Book TI.IV:1-28 Book EIV.V:1-46 Ovid crossed the wintry Adriatic on his way to exile.

Book TII:253-312 Juno drove Io over the sea.


Evadne the daughter of Iphis.

Book EIII.1:105-166 Evadne.


The daughter of Agamemnon, king of Mycenae, and Clytaemnestra. She is called Mycenis. She was sacrificed by her father at Aulis, to gain favourable winds for the passage to Troy but snatched away by Diana to Tauris, a deer being left in her place. Orestes her brother found her there and they fled to Athens with the image of the goddess. She later became priestess of Diana-Artemis at Brauron.

Book TIV.IV:43-88 Book EIII.II:1-110 The priestess of the altar of Diana in the Tauric Chersonese where human sacrifices were offered.


The Ithacan beggar with whom Ulysses had a boxing match on returning to his palace. His nickname Irus was a version of Iris since he was also a messenger, at the beck and call of the suitors.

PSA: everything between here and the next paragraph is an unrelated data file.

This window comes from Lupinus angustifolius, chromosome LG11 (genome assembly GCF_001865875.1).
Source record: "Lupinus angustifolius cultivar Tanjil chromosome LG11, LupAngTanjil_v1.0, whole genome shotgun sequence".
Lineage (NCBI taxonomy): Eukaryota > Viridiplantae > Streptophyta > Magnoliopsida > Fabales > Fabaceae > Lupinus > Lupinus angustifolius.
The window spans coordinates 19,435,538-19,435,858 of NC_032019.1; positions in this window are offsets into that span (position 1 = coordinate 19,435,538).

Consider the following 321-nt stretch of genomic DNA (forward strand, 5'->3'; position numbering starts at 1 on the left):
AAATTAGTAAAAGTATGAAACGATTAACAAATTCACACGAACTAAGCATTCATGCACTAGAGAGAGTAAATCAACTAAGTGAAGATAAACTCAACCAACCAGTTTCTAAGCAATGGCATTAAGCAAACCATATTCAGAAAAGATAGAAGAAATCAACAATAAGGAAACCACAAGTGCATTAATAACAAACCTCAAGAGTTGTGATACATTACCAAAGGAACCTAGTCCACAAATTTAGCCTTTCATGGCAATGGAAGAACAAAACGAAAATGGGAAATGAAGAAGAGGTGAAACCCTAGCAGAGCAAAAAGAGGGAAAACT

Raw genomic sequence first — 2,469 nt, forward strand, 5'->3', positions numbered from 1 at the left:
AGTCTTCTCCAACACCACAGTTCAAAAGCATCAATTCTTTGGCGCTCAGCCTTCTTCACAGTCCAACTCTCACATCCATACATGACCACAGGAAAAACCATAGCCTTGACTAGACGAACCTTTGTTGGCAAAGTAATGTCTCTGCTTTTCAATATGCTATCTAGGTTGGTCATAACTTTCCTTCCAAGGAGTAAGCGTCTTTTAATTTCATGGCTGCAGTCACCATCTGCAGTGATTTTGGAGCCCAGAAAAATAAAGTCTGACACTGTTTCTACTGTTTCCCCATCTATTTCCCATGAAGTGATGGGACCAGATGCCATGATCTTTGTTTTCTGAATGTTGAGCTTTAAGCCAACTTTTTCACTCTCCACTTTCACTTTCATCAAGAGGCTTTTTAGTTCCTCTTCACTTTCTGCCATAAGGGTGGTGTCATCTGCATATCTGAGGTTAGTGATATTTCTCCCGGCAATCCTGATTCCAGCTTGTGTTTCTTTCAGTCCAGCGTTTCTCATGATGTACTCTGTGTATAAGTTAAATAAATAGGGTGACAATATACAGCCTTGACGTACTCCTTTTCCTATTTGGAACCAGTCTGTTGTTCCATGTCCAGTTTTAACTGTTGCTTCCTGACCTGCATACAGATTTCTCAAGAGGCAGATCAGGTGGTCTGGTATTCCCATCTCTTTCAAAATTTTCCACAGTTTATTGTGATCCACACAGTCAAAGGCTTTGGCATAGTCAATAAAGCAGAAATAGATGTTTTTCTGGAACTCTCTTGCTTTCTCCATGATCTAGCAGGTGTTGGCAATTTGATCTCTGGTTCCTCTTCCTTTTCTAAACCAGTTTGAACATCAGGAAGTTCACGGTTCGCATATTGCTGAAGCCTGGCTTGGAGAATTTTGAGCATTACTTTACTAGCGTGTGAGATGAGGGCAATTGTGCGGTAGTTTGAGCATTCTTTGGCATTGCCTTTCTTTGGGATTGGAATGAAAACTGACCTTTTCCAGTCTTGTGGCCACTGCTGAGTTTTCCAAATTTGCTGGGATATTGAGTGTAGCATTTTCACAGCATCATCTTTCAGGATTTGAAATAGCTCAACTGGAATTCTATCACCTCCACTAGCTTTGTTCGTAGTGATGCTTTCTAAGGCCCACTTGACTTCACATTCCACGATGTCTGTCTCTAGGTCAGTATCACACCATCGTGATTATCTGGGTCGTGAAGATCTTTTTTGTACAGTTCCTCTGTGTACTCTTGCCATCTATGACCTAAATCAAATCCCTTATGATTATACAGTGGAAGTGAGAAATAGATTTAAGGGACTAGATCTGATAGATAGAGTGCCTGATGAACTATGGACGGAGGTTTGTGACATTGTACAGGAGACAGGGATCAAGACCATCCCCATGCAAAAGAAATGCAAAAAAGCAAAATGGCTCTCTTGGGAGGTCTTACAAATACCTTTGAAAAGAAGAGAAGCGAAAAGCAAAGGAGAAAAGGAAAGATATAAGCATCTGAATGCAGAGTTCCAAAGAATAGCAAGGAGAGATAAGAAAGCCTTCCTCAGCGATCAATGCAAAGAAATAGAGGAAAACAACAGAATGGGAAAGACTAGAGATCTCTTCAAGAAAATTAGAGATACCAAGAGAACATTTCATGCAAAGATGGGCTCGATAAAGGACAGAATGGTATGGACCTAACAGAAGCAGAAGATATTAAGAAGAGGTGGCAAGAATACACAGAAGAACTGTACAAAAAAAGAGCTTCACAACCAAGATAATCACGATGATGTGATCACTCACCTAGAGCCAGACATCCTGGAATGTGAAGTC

Book TIII.VII:1-54 Ibis:413-464 An example of poverty.


The Egyptian Goddess, in Greek mythology the deified Io and identified also with Ceres-Demeter. Goddess of the domestic arts. Her cult absorbed the other great goddesses and spread through the Graeco-Roman world as far as the Rhine. Isis was the star of the sea, and the goddess of travellers. Osiris was her husband, whom she searched for, in the great vegetation myth of Egypt. She carries the sacred rattle or sistrum, and on her forehead she carries the horns, moon disc, and ears of corn symbolising her moon, fertility and cow attributes. (In Sulla’s time a college of priests had been founded in Rome and there was a shrine by 48BC. The cult did not receive State approval in Augustus’s time, due to his concern to revive traditional Roman values).